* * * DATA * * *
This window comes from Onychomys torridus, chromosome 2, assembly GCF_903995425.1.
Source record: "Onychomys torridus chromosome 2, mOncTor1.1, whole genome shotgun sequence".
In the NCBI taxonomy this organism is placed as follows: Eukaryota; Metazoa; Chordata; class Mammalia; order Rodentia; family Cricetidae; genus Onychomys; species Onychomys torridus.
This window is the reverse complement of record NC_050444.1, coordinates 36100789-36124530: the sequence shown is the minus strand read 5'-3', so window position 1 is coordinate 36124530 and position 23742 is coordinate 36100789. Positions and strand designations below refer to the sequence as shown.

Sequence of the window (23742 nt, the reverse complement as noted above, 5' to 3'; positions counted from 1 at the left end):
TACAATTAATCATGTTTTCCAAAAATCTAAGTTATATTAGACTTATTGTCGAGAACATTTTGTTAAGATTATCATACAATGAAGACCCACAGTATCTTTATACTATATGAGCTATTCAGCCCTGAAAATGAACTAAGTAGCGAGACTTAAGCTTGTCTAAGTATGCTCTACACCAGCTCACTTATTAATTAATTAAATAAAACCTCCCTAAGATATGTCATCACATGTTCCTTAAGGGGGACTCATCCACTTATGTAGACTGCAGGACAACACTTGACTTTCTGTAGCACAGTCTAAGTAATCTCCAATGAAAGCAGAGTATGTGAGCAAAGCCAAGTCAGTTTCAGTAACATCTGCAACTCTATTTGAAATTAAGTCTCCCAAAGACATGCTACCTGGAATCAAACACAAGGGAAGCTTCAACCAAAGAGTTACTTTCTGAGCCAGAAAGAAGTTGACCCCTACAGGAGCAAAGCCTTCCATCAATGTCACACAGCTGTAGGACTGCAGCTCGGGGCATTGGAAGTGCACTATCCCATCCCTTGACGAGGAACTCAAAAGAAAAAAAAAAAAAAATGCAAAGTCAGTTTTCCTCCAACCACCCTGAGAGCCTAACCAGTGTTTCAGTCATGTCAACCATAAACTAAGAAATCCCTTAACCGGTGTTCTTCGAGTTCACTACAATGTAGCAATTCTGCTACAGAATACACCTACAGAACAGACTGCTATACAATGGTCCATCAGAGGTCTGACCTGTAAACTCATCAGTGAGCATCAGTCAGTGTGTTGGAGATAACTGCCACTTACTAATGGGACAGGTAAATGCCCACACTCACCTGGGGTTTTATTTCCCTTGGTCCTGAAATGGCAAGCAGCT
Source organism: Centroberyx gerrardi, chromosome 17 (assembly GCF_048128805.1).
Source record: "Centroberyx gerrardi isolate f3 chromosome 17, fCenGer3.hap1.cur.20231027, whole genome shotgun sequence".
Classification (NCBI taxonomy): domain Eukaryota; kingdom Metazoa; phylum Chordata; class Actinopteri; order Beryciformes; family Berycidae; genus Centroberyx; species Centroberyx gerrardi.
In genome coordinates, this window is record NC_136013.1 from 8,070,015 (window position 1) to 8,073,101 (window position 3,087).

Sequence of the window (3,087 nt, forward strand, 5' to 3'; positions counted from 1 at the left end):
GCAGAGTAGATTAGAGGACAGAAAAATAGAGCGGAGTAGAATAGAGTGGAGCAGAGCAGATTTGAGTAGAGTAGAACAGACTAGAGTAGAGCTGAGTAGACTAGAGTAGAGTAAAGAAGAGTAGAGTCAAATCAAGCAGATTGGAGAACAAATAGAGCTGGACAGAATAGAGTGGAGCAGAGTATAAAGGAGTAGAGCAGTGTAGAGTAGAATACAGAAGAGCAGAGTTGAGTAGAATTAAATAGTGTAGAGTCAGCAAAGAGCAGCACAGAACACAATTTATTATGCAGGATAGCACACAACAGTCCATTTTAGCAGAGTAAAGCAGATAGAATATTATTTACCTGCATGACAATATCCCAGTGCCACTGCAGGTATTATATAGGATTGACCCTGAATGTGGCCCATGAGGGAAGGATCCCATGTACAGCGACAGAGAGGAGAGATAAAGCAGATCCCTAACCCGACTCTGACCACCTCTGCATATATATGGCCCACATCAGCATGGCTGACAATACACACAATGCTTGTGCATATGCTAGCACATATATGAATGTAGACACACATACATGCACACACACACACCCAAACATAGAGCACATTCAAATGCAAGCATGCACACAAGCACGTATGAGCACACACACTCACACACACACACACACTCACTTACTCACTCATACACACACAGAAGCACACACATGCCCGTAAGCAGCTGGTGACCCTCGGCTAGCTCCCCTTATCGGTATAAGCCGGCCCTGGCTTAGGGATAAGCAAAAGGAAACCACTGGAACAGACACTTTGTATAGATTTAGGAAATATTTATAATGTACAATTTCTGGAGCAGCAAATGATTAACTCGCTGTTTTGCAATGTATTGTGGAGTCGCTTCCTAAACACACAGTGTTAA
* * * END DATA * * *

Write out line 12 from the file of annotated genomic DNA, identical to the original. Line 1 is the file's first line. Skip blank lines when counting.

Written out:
GCAGAGTAGATTAGAGGACAGAAAAATAGAGCGGAGTAGAATAGAGTGGAGCAGAGCAGATTTGAGTAGAGTAGAACAGACTAGAGTAGAGCTGAGTAGACTAGAGTAGAGTAAAGAAGAGTAGAGTCAAATCAAGCAGATTGGAGAACAAATAGAGCTGGACAGAATAGAGTGGAGCAGAGTATAAAGGAGTAGAGCAGTGTAGAGTAGAATACAGAAGAGCAGAGTTGAGTAGAATTAAATAGTGTAGAGTCAGCAAAGAGCAGCACAGAACACAATTTATTATGCAGGATAGCACACAACAGTCCATTTTAGCAGAGTAAAGCAGATAGAATATTATTTACCTGCATGACAATATCCCAGTGCCACTGCAGGTATTATATAGGATTGACCCTGAATGTGGCCCATGAGGGAAGGATCCCATGTACAGCGACAGAGAGGAGAGATAAAGCAGATCCCTAACCCGACTCTGACCACCTCTGCATATATATGGCCCACATCAGCATGGCTGACAATACACACAATGCTTGTGCATATGCTAGCACATATATGAATGTAGACACACATACATGCACACACACACACCCAAACATAGAGCACATTCAAATGCAAGCATGCACACAAGCACGTATGAGCACACACACTCACACACACACACACACTCACTTACTCACTCATACACACACAGAAGCACACACATGCCCGTAAGCAGCTGGTGACCCTCGGCTAGCTCCCCTTATCGGTATAAGCCGGCCCTGGCTTAGGGATAAGCAAAAGGAAACCACTGGAACAGACACTTTGTATAGATTTAGGAAATATTTATAATGTACAATTTCTGGAGCAGCAAATGATTAACTCGCTGTTTTGCAATGTATTGTGGAGTCGCTTCCTAAACACACAGTGTTAA